The bureau, by selecting only a few of the numerous farming expenses to the exclusion of all others, completely disregards the common meaning of "net earnings." To say that a farmer may deduct the cost of fertilizer from gross earnings, but cannot deduct the cost of repairing and maintaining his fertilizer spreader, or the gasoline necessary to run it, the hiring of the truck to haul it, or the taxes and insurance on his barn wherein he stores it, is absurd. No provision in Regulation 120 is made for the dairy farmer. He may not have to purchase seeds, plants and fertilizer and lime, but he will incur, as did the claimant, expenses for breeding fees, veterinary medicine and cattle registration. No provision is made in Regulation 120 for the deduction of these expenses. Each of the expenses listed by the claimant was essential to the production of the farm income. Without these items there would be no farm income with which to charge the claimant.

[ 203 Pa. Super. Page 191]

Yet the bureau would disregard all of these items in its computation of "net earnings."

It is also argued that the Board of Review does not have the power to strike down any part of Regulation 120. The answer to this is that the board, under § 203 of the Unemployment Compensation Law, is given the power to hear appeals arising from claims for compensation and to take such action for the disposition of such appeals "as it deems necessary and consistent with this act." The bureau did not have the power to redefine "net earnings" contrary to the common and accepted meaning of such term. The portion of Regulation 120 which does this is contrary to and inconsistent with that portion of the 1959 amendment relating to "net earnings." The Board of Review, to properly pass upon this appeal, necessarily had the power to strike down that portion of Regulation 120 in order to do justice to the claimant in this case.


Decision affirmed.


I dissent in this case and in the Springer Unemployment Compensation Case. I agree with the majority that the bureau's rules concerning the deductions allowed to determine "net earnings" are too restrictive, but I do not agree with the majority that all the deductions allowed by the board are proper. In the Springer case this Court approves the board's allowance of "donations" as a deduction. In effect this is granting the claimant additional unemployment compensation to pay his donations. Such allowances do not fall within the purpose of unemployment compensation.

In the Vitolins case, the steel worker residing on a farm, is allowed deductions for payments of $1027 interest, $818 taxes, $268 insurance and $772 depreciation which, as I interpret the record, relate to the entire farm including his own residence. Furthermore,

[ 203 Pa. Super. Page 192]

    the claimant undoubtedly receives a substantial amount of food off the farm for himself and family which is apparently ignored in determining net income.

I would remand these cases to the board for consideration of the net income on some more realistic standards than the blind acceptance of deductions carried on the claimant's income tax returns. It should be the burden of the claimant to establish before the compensation authorities the necessary items to establish his net income.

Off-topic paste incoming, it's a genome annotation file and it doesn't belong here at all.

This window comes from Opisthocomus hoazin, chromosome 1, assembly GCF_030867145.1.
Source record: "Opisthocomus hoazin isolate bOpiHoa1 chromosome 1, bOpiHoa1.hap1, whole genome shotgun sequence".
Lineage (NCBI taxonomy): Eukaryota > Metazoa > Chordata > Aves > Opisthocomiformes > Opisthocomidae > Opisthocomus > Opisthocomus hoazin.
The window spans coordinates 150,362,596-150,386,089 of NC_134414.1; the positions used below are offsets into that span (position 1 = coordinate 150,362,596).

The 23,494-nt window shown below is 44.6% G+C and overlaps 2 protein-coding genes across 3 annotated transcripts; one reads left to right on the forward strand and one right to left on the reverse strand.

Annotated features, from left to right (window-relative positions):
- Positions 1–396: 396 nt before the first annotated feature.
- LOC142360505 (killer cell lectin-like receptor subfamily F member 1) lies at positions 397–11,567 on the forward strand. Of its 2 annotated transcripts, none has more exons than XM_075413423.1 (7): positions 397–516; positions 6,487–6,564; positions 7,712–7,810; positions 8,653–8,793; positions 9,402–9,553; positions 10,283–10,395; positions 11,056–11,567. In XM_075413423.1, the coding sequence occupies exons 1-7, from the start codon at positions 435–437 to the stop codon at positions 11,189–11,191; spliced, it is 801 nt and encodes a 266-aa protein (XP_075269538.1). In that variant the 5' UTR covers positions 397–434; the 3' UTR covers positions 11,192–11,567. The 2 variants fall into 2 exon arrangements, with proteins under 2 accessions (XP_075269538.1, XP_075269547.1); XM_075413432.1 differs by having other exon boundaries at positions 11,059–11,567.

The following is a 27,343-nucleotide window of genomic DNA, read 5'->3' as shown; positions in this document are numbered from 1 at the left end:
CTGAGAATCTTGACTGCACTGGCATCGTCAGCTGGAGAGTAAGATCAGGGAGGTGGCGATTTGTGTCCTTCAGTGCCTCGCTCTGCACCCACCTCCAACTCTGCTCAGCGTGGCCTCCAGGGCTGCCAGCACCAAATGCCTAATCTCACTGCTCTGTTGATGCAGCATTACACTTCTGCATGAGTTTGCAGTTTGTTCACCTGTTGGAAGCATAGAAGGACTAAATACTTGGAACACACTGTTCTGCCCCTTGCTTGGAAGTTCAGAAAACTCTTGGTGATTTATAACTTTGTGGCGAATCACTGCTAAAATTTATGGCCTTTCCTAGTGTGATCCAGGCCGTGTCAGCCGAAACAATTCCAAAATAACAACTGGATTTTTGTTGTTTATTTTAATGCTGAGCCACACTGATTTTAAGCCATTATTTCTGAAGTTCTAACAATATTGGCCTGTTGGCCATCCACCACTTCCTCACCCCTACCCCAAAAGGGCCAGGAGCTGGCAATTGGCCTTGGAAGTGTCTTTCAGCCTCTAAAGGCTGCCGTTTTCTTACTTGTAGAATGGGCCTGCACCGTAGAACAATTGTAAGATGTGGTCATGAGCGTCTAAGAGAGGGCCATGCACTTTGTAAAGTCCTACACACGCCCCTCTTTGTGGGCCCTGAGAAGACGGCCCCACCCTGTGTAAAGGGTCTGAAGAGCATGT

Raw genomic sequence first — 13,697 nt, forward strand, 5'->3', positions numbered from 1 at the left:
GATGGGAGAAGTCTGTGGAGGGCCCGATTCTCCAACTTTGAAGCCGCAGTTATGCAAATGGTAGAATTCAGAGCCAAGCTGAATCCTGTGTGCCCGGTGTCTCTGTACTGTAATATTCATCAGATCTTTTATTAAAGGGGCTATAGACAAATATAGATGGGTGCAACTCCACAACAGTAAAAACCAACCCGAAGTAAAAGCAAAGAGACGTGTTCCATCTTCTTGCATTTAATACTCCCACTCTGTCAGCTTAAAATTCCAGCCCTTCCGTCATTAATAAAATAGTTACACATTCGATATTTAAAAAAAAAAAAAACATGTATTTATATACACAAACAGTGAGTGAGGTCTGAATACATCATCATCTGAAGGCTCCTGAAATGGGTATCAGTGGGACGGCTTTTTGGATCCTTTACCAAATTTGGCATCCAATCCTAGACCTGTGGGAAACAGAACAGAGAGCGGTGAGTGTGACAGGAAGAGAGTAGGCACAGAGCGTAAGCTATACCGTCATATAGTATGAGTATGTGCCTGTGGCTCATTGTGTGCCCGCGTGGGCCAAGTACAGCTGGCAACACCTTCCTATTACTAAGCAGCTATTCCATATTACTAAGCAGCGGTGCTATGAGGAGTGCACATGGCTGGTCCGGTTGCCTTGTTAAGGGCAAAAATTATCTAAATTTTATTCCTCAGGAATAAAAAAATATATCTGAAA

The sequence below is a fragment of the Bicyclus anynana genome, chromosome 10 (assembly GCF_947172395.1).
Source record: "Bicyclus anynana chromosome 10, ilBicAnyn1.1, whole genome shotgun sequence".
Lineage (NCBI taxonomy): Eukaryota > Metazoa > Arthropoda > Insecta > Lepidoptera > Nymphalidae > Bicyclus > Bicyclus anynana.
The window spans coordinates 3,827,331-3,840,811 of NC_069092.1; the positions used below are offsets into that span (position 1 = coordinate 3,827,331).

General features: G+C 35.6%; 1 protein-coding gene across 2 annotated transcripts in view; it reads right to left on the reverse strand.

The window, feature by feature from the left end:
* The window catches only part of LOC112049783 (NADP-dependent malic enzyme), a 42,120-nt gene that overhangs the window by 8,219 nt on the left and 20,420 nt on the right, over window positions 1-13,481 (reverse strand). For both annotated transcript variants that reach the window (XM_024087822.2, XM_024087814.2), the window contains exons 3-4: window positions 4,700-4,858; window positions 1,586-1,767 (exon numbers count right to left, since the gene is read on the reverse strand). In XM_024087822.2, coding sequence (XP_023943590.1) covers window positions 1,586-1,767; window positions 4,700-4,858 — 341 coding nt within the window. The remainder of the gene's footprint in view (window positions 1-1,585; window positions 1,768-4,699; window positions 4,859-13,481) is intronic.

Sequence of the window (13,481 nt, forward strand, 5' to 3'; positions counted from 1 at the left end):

I cannot accept the conclusion reached by the majority that the Unemployment Compensation Board of Review has the right to nullify regulations adopted by the Department of Labor and Industry. Section 2 of the Unemployment Compensation Act of December 5, 1936, P.L. (1937) 2897, Art. II, § 201, as amended, 43 P.S. 761, places upon the department the duty to administer and enforce the act with power to adopt regulations. The administrative Code of June 4, 1945, P.L. 1388, § 21, 71 P.S. 1710.21, as amended, Act of September 28, 1951, P.L. 1561, § 2, 71 P.S. 1710.21, provides that all regulations of administrative agencies shall be approved by the Department of State as to legality; and the Department of Lobor and Industry is included within the provision of said § 21 by § 51, 71 P.S. 1710.51. In the absence of evidence to the contrary, it must be concluded that Regulation 120 was so approved. The Unemployment Compensation Board of Review is also included as an agency regulated by said § 51 of the Administrative Code. However, nowhere in the Unemployment Compensation Law or the Administrative Code do I find any authority for the board to nullify a regulation regularly adopted and approved as aforesaid. Under § 203 of the Unemployment Compensation Law, 43 P.S. 763,

[ 203 Pa. Super. Page 193]

    the Unemployment Compensation Board of Review is part of the department. It is created "in the department". Under (c) of said § 203 it is described as a departmental administration board and given powers and duties generally vested in and imposed upon such boards by the Administrative Code. Section 203(d) specifically gives it power to hear appeals arising from claims, adopt rules of procedure, undertake investigations, "take such action required for the hearing and disposition of appeals as it deems necessary and consistent with this act." I do not construe this last provision as giving it power to nullify the law or departmental regulations. Further, § 203(f) requires the board to submit to the department a biennial report and such recommendations for the improvement of its service and the amendment of the act as it deems proper. If the board believes the regulations of the department unworkable or unlawful, it may use these opportunities to suggest changes.